There’s a good chance this famous view has popped up in your Instagram feed at least once. Stand at the intersection of Water Street and Washington Street in Dumbo, and you’ll see the Manhattan Bridge perfectly framed by two red-brick warehouses. For the real money shot, try to line it up so that the Empire State Building is in the far distance between the legs of the bridge.
5. Flatiron Building
One of the city’s more unusual pieces of architecture, the Flatiron Building can be hard to shoot because its perspective changes dramatically depending on where you’re standing. For a view that captures its triangular shape, stand a little further back on the traffic island where Fifth Avenue veers off into 24th Street. Or to snap the building’s eastern flank, position yourself on the edge of Madison Square Park (you can also include some foliage in your frame from this vantage point). Avoid taking your photo early in the morning unless you want the shadows of other buildings cast across the Flatiron’s facade. And while you’re in Madison Square Park, stop for a bite (if you’re willing to brave the queue) at the original Shake Shack location. Or, for a more classic side of New York, head to the vintage 1929 luncheonette, Eisenberg’s Sandwich Shop, on Fifth Avenue.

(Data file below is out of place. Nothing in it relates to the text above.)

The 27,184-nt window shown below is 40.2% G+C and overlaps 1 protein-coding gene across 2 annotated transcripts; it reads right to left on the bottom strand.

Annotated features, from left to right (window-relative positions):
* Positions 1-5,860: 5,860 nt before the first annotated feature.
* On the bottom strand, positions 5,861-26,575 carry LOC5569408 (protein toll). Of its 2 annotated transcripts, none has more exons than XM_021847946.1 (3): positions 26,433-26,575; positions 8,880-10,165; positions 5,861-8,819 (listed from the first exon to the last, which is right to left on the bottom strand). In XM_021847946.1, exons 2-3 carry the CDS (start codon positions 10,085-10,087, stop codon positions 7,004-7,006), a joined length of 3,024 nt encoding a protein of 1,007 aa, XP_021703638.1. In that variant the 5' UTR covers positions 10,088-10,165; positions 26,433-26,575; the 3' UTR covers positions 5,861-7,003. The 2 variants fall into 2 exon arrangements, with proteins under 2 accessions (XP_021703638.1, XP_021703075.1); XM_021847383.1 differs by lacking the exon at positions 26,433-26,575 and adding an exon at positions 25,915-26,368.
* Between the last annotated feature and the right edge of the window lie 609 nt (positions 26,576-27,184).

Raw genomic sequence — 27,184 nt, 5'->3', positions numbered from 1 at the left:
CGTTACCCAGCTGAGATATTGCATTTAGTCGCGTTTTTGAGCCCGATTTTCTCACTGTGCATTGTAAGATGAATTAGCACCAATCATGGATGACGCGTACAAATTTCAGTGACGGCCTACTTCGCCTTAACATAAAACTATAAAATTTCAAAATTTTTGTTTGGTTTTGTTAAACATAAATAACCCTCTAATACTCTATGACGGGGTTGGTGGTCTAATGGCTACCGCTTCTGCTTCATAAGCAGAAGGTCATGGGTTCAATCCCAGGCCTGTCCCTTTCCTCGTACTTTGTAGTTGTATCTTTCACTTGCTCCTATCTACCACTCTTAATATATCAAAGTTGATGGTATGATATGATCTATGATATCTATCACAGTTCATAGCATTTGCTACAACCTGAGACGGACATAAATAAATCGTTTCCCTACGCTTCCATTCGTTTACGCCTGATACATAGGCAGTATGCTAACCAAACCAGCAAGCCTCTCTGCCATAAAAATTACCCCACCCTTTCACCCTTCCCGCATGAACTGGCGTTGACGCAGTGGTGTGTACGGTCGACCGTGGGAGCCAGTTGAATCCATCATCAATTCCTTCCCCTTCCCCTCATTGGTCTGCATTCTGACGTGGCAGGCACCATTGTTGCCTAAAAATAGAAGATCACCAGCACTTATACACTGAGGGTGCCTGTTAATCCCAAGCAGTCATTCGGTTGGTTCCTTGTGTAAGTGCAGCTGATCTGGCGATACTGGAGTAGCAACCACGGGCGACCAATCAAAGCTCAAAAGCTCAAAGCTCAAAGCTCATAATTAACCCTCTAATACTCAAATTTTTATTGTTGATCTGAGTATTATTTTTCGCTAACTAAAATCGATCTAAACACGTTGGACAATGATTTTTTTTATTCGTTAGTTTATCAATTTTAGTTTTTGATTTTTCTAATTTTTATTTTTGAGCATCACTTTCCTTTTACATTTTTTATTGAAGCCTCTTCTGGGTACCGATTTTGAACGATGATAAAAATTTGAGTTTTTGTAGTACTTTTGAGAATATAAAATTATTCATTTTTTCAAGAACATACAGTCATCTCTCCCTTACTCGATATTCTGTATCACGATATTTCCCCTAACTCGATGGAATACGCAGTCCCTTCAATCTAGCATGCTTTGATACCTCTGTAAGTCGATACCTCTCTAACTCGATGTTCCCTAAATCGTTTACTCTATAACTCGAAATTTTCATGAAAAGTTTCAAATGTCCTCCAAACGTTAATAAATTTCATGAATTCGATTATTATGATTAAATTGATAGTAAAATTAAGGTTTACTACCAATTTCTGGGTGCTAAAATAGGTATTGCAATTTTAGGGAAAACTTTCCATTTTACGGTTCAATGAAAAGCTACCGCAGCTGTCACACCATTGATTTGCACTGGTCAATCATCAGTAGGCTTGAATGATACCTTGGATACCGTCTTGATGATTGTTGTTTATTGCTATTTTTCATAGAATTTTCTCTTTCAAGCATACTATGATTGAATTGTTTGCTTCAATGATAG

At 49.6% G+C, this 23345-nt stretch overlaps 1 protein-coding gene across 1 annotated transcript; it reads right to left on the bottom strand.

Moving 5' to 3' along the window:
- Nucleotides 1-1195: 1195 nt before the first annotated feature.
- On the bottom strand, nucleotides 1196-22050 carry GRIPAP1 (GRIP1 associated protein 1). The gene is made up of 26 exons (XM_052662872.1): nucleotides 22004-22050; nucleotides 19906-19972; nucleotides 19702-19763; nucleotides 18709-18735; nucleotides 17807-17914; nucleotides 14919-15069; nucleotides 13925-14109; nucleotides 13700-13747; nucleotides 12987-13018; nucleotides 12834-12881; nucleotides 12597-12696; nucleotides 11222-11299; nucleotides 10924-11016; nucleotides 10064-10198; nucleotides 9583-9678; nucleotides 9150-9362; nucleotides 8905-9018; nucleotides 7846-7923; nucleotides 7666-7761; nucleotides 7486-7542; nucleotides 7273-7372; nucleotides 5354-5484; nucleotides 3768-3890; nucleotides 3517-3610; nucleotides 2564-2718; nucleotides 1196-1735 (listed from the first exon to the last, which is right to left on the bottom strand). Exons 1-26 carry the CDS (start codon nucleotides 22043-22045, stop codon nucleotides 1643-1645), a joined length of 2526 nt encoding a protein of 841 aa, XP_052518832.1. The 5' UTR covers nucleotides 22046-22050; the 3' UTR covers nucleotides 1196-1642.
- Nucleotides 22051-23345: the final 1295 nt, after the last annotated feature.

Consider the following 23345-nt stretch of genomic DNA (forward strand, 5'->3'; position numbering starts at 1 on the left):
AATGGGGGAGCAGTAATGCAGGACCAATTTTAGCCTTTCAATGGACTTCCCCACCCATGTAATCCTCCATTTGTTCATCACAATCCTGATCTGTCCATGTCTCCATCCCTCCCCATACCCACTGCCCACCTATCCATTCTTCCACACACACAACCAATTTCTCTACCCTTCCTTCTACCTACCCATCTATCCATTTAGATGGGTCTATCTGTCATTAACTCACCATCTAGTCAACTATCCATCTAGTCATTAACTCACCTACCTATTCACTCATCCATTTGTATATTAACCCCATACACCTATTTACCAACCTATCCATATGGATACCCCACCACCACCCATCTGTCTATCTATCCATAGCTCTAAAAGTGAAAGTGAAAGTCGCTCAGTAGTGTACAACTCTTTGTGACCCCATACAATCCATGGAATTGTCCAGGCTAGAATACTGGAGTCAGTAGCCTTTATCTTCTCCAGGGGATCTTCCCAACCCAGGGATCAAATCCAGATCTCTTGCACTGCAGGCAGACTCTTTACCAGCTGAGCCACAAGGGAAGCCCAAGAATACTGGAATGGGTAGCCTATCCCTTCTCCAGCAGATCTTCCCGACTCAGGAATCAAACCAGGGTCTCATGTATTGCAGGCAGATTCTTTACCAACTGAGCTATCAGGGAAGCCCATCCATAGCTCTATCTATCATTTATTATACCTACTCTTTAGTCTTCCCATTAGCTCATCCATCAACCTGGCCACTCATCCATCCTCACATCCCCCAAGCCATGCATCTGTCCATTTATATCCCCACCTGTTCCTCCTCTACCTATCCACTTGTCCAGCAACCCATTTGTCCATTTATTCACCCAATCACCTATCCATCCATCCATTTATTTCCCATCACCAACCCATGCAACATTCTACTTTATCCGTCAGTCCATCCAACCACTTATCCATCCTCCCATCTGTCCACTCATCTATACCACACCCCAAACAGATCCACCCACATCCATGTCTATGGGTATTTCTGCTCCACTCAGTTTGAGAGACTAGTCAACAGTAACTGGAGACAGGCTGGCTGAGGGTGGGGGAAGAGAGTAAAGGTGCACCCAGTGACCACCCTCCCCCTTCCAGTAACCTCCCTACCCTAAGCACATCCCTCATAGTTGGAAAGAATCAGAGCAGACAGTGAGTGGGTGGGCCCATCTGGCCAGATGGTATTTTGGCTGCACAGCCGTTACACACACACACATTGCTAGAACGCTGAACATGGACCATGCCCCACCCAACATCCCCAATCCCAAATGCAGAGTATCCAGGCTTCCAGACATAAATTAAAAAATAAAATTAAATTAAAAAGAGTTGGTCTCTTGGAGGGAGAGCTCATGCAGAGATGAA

6. Times Square
Love it or hate it, Times Square is part of New York City’s identity. But unless you want hordes of tourists in your frame, it can be hard to get a good photo of the neon heart of the Theater District. So instead, slip into the lobby of the New York Marriott Marquis and take the elevator up to the 8th-floor Broadway Lounge, where you’ll get a bird’s-eye view of Times Square. For an even better vantage point (albeit on the fancier side), book a table at The View revolving restaurant on the hotel’s 48th floor.
7. Chrysler Building
You can get a great photo of the Chrysler Building, with a typical NYC streetscape in front of it, by walking north along the left side of Lexington Avenue from about 37th Street. But for an almost unobstructed full-length pic of the elegant Art Deco skyscraper, walk all the way up to the northeast corner of 44th Street and Third Ave. The best thing? Most tourists don’t know about this spot, so you won’t be competing for elbow room while trying to get your perfect Instagram angle.